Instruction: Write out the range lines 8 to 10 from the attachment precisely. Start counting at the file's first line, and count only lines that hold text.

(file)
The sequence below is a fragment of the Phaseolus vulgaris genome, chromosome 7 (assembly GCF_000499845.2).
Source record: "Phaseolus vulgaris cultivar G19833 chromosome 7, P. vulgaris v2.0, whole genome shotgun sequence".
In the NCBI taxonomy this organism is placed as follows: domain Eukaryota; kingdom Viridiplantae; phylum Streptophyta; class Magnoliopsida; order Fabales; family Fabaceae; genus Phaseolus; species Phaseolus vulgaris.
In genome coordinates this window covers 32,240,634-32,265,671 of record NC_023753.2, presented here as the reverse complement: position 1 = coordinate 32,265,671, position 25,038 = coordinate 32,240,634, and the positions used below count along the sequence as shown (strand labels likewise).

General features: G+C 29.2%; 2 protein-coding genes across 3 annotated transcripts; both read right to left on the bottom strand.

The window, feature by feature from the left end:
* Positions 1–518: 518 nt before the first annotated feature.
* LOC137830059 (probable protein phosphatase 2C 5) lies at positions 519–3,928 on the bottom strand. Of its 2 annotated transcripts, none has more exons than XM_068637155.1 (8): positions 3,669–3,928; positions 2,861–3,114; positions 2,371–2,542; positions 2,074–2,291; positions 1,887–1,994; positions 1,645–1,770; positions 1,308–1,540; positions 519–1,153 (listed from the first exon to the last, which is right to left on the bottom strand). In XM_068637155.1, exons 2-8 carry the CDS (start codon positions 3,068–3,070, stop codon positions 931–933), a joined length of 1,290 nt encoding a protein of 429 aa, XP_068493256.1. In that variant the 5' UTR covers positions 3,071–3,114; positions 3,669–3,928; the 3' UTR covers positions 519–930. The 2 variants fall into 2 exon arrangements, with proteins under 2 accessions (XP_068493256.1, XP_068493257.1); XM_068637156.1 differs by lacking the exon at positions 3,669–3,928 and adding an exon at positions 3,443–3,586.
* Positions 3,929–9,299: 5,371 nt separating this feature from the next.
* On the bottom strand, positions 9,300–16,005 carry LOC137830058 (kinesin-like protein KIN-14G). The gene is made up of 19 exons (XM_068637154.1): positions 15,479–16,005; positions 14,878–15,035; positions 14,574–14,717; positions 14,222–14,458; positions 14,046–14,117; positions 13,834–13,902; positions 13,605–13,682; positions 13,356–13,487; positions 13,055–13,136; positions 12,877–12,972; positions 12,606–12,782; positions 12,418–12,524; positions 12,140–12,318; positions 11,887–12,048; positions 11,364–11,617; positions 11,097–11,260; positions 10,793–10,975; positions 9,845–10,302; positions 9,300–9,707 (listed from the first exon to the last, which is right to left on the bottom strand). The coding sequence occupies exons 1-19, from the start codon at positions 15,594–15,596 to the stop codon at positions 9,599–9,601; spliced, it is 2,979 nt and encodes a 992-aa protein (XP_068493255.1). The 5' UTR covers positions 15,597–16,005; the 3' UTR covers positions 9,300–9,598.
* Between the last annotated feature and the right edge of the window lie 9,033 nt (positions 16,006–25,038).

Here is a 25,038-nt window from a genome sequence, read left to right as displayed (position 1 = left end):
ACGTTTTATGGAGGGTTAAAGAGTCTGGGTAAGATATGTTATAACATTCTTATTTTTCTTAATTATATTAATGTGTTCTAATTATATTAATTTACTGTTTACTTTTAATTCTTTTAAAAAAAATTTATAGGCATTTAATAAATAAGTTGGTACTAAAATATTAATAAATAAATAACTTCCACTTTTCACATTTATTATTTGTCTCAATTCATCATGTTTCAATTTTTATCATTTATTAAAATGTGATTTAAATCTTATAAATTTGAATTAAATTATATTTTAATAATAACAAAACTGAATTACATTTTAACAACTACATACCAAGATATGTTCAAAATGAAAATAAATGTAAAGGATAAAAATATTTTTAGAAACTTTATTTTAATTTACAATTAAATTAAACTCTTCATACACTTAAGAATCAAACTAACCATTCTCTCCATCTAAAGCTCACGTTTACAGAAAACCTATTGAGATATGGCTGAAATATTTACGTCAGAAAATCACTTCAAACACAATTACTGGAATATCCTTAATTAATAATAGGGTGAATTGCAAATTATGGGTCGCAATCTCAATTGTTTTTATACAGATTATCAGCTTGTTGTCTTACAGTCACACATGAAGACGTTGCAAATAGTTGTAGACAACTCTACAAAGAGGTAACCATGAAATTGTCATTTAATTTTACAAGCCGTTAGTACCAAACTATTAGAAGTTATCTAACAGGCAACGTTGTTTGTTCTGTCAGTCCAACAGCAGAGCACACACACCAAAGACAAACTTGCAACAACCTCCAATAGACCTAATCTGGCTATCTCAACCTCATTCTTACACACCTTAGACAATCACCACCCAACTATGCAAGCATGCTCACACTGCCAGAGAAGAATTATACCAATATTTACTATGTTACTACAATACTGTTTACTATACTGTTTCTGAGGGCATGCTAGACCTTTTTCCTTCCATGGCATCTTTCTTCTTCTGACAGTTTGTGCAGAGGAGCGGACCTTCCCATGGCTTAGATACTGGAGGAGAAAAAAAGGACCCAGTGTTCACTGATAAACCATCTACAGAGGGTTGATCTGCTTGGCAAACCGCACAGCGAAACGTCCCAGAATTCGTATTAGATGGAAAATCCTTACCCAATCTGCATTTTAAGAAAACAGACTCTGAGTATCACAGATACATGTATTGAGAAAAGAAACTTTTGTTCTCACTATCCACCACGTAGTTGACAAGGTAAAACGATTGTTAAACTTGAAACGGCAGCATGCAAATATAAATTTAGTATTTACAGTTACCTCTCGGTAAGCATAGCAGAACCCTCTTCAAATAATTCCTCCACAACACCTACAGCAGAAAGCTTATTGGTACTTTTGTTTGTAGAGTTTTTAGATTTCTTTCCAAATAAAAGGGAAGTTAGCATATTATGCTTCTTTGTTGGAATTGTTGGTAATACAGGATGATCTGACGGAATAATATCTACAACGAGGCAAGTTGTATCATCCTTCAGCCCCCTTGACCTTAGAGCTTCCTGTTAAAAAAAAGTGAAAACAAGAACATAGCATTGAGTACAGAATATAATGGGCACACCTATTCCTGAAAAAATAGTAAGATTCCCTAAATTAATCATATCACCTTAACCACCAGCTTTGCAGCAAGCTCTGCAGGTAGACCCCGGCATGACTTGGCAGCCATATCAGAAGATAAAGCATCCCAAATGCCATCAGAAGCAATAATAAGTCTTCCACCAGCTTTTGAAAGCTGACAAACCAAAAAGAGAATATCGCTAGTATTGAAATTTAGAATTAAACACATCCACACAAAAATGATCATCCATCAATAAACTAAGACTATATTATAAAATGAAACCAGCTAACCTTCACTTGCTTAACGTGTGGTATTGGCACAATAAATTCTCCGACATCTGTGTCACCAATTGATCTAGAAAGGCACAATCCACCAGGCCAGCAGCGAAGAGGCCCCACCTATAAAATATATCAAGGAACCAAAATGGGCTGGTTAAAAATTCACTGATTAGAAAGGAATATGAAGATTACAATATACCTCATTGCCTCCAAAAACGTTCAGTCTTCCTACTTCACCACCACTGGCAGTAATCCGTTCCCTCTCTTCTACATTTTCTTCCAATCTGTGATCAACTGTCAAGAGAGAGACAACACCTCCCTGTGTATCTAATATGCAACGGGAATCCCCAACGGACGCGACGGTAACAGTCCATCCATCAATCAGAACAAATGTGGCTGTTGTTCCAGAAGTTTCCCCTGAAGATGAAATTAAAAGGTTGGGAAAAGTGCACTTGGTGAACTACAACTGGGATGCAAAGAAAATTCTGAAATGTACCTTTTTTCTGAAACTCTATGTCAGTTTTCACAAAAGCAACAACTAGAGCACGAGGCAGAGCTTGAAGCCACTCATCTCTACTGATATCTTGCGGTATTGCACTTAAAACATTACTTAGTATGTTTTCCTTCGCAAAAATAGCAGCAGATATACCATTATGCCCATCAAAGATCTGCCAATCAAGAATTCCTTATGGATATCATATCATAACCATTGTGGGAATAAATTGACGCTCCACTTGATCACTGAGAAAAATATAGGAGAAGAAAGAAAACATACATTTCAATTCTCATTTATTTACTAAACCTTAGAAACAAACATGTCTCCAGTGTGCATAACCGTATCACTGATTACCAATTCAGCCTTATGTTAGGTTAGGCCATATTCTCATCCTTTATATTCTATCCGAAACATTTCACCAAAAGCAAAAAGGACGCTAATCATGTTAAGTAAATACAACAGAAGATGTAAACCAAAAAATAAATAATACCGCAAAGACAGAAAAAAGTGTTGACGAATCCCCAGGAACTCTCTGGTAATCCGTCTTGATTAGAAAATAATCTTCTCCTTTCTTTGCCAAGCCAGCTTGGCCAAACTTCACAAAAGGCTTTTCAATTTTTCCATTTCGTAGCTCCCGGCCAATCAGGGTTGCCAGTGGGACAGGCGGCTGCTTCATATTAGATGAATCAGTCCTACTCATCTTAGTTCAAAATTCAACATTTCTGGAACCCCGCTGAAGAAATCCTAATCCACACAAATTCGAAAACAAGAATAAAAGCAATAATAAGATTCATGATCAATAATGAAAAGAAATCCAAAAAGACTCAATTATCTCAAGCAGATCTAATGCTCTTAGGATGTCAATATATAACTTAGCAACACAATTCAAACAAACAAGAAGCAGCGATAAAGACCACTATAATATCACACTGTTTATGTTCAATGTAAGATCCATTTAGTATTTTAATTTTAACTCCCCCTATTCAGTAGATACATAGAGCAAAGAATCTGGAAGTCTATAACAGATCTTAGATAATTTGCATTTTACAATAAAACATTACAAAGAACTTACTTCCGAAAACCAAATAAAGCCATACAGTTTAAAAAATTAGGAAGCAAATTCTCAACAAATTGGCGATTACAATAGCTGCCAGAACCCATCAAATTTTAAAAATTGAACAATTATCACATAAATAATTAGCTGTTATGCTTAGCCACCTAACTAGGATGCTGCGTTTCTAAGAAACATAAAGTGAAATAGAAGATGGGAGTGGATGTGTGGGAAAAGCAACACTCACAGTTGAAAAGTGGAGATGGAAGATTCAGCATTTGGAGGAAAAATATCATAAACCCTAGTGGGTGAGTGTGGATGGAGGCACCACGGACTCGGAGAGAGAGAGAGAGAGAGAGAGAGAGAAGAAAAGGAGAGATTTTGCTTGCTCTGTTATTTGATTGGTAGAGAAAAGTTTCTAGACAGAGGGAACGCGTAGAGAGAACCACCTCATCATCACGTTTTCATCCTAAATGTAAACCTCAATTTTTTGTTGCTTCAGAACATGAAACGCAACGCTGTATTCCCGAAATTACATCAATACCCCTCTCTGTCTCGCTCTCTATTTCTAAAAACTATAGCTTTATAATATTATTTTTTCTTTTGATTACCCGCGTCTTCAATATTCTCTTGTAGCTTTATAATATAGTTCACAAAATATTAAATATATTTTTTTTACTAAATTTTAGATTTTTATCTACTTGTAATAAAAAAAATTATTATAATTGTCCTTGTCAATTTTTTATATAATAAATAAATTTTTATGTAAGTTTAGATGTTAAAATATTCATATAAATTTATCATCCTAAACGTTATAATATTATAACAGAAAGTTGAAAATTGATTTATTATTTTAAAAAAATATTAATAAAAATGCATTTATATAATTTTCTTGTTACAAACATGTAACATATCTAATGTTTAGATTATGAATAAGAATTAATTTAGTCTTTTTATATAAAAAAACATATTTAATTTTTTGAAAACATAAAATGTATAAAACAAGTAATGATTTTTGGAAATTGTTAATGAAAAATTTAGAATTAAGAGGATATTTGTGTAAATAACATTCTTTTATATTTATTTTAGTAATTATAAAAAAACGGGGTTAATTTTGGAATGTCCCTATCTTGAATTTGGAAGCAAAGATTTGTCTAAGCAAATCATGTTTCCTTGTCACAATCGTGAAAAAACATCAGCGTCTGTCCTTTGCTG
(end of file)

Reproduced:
* LOC137830059 (probable protein phosphatase 2C 5) lies at positions 519–3,928 on the bottom strand. Of its 2 annotated transcripts, none has more exons than XM_068637155.1 (8): positions 3,669–3,928; positions 2,861–3,114; positions 2,371–2,542; positions 2,074–2,291; positions 1,887–1,994; positions 1,645–1,770; positions 1,308–1,540; positions 519–1,153 (listed from the first exon to the last, which is right to left on the bottom strand). In XM_068637155.1, exons 2-8 carry the CDS (start codon positions 3,068–3,070, stop codon positions 931–933), a joined length of 1,290 nt encoding a protein of 429 aa, XP_068493256.1. In that variant the 5' UTR covers positions 3,071–3,114; positions 3,669–3,928; the 3' UTR covers positions 519–930. The 2 variants fall into 2 exon arrangements, with proteins under 2 accessions (XP_068493256.1, XP_068493257.1); XM_068637156.1 differs by lacking the exon at positions 3,669–3,928 and adding an exon at positions 3,443–3,586.
* Positions 3,929–9,299: 5,371 nt separating this feature from the next.
* On the bottom strand, positions 9,300–16,005 carry LOC137830058 (kinesin-like protein KIN-14G). The gene is made up of 19 exons (XM_068637154.1): positions 15,479–16,005; positions 14,878–15,035; positions 14,574–14,717; positions 14,222–14,458; positions 14,046–14,117; positions 13,834–13,902; positions 13,605–13,682; positions 13,356–13,487; positions 13,055–13,136; positions 12,877–12,972; positions 12,606–12,782; positions 12,418–12,524; positions 12,140–12,318; positions 11,887–12,048; positions 11,364–11,617; positions 11,097–11,260; positions 10,793–10,975; positions 9,845–10,302; positions 9,300–9,707 (listed from the first exon to the last, which is right to left on the bottom strand). The coding sequence occupies exons 1-19, from the start codon at positions 15,594–15,596 to the stop codon at positions 9,599–9,601; spliced, it is 2,979 nt and encodes a 992-aa protein (XP_068493255.1). The 5' UTR covers positions 15,597–16,005; the 3' UTR covers positions 9,300–9,598.